4 September 2011, by Cheetah
So I’ve been playing Bastion lately (By Super Giant Games and available on Steam), and this is interesting for a couple of reasons. The biggest reason is that it’s an “Action RPG” and that’s a genre I don’t play anymore, and yet I’m playing this game.
What’s so bad about Action RPGs? Well, I find its kind of a tired genre. I’m talking about games like Diablo or Torchlight; real time games where your primary action is clicking at hoards of monsters. This is distinct from Roguelikes which, generally speaking, are turn based and more “tactical” in a lot of ways. Action RPGs are sort of repetitive stress disorder games, where you pick the best weapon or spell and “spam” it until everything is dead.
There hasn’t been a lot of innovation here. Generally speaking, there’s more action than RPG. Not a lot of depth to the world or the characters, and lacking the charm of most roguelikes (which I still play and enjoy — like Angband, and I’m looking forward to Felix evolving his). So I usually steer clear of them.
So, what makes Bastion different? It’s very much like Torchlight in appearance; the world is, generally speaking, unidirectional corridors without a lot of path variation. In fact, skinning Torchlight to look like Bastion would be pretty easy (maybe that’s what they did to make the game!). They blatantly follow the “pick your best weapon and spam it” model by forcing you to select your two weapons and one skill at the Arsenal, which makes for a somewhat tactically uninteresting game (you pick your best strategy and stick with it — you can rarely switch it up easily, and you usually have to pick before you arrive at the next level).
But what makes Bastion different is the amount of effort they go artistically. Some very creative and talented people built this world. The world itself is quite beautiful, and it’s narrated as you go by a character that looks kind of like Colonel Sanders from Kentucky Fried Chicken.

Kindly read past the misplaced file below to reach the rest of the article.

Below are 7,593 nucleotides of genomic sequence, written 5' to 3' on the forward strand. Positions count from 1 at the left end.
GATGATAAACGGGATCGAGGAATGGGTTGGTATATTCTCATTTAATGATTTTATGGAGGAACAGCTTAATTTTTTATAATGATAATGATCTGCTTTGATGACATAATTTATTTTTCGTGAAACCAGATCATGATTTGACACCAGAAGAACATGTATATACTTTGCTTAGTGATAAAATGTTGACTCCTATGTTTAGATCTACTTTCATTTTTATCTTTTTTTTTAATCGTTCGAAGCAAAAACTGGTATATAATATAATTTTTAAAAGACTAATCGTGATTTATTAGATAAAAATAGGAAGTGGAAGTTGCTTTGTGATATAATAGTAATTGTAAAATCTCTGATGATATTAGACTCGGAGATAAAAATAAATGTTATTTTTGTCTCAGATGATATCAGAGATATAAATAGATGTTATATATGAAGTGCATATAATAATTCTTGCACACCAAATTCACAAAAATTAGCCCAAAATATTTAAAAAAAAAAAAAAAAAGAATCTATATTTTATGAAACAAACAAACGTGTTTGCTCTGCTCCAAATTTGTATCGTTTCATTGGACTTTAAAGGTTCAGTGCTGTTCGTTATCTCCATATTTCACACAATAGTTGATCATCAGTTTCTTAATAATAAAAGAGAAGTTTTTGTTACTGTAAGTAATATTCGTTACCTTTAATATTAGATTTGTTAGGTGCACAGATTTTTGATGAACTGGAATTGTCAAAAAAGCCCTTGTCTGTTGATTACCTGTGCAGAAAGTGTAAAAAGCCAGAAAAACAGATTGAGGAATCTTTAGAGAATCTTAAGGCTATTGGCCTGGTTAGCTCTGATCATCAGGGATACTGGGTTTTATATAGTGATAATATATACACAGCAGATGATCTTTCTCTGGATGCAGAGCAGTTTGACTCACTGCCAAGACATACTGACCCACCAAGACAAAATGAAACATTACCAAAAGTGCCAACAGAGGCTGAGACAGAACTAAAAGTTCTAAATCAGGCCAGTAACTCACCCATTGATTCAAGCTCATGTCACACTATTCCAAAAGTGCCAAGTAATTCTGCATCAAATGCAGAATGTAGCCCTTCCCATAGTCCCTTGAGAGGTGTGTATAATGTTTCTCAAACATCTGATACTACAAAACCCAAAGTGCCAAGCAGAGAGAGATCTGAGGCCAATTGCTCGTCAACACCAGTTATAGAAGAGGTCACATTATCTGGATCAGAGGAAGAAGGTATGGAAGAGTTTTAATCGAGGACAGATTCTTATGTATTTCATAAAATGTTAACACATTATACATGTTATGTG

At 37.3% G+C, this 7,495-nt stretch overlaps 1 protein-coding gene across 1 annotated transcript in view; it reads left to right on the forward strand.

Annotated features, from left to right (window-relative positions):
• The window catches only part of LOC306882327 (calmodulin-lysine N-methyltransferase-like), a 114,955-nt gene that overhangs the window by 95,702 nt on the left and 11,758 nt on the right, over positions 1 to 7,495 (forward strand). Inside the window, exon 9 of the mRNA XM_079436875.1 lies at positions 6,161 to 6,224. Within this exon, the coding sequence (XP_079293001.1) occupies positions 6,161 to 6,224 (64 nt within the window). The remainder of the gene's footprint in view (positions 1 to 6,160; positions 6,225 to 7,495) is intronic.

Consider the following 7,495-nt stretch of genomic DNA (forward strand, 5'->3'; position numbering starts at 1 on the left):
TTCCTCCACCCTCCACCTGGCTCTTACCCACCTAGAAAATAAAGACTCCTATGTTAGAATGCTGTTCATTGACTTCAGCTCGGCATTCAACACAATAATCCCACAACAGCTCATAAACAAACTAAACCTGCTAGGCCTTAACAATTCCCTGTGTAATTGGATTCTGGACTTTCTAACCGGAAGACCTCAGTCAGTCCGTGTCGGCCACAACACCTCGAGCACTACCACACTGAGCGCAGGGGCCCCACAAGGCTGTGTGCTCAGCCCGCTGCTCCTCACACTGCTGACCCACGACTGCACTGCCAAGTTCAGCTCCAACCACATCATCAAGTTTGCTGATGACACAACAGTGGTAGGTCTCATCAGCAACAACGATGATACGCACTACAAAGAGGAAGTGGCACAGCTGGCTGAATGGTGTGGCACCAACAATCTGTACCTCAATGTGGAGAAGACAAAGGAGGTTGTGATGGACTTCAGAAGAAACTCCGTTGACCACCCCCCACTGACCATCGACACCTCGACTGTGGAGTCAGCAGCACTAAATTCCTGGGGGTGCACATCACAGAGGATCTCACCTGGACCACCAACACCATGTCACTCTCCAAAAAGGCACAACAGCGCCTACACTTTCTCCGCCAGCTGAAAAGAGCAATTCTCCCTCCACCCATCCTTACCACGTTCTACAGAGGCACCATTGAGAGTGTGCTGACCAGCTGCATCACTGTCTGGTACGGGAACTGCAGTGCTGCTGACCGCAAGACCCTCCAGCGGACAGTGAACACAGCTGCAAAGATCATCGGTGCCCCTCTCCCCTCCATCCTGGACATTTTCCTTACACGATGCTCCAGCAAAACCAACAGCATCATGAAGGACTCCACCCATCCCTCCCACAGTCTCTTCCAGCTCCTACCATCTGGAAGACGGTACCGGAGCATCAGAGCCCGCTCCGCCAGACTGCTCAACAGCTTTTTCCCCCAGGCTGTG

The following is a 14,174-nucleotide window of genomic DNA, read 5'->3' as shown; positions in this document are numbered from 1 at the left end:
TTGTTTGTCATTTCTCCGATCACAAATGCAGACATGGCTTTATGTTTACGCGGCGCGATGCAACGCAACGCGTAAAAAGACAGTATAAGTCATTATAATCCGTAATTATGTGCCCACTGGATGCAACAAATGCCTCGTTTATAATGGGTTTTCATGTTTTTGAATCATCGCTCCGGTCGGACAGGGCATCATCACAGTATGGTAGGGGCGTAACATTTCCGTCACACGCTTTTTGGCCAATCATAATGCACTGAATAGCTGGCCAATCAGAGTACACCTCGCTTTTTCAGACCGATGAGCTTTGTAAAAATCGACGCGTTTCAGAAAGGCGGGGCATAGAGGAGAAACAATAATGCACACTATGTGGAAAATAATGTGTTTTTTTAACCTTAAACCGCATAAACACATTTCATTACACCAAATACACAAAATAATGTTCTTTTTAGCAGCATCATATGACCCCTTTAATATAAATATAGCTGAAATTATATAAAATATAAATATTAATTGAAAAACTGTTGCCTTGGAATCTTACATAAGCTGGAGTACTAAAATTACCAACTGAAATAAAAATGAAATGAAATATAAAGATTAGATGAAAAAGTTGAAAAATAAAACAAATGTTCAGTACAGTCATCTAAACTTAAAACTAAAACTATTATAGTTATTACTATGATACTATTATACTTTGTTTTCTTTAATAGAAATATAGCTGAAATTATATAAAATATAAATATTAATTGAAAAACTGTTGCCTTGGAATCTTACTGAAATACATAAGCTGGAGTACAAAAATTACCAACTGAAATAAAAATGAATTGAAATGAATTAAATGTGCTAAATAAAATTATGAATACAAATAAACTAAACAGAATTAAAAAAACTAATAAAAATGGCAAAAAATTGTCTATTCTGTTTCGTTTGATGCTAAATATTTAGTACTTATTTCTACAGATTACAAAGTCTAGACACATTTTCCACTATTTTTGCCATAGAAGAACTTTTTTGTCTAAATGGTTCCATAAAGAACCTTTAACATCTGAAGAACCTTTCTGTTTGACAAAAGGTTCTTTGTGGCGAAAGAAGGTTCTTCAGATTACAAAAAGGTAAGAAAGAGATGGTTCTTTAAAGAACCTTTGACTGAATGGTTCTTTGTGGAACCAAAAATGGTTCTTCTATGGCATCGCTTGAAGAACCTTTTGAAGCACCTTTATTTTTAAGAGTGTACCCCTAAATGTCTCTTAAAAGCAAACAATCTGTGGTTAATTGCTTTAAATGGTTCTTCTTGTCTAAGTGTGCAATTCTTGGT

The narration even follows when you do something silly or how you play; if you run through an area as fast as you can, the narration says you hurry through leaving monsters behind. If you stop to smash everything in the scenery you possibly can, the narration says something along the lines of “The kid had some aggression to work out.” It’s very engaging.
As for the story, it is engaging enough to keep me going. I wish they had showed the world before the “Calamity” as they call it, because it is very hard to know how different this weird floating world is from what is “expected” by the characters. I suspect they’re using that as a device to sort of challenge the player’s assumptions later on, but I don’t know yet. Still, its a lot better than your average Action RPG in that it actually has a clear story.
In short, Bastion succeeds as a work of art in my opinion; it’s beautiful, it’s creative, it’s interesting. Does it succeed as a game? Well, it got my money, so I’d have to say yes. Is Bastion fun? Kind of. It’s fun in the way a good book is fun. Let’s just say I don’t see replaying this game again (though I will probably finish it). But the idea of games as a form of art is an interesting concept that seems to be getting more popular.
That being said, I’m looking forward to Skyrim, which is almost definitely not a game that will live or die based on its artistic merits 🙂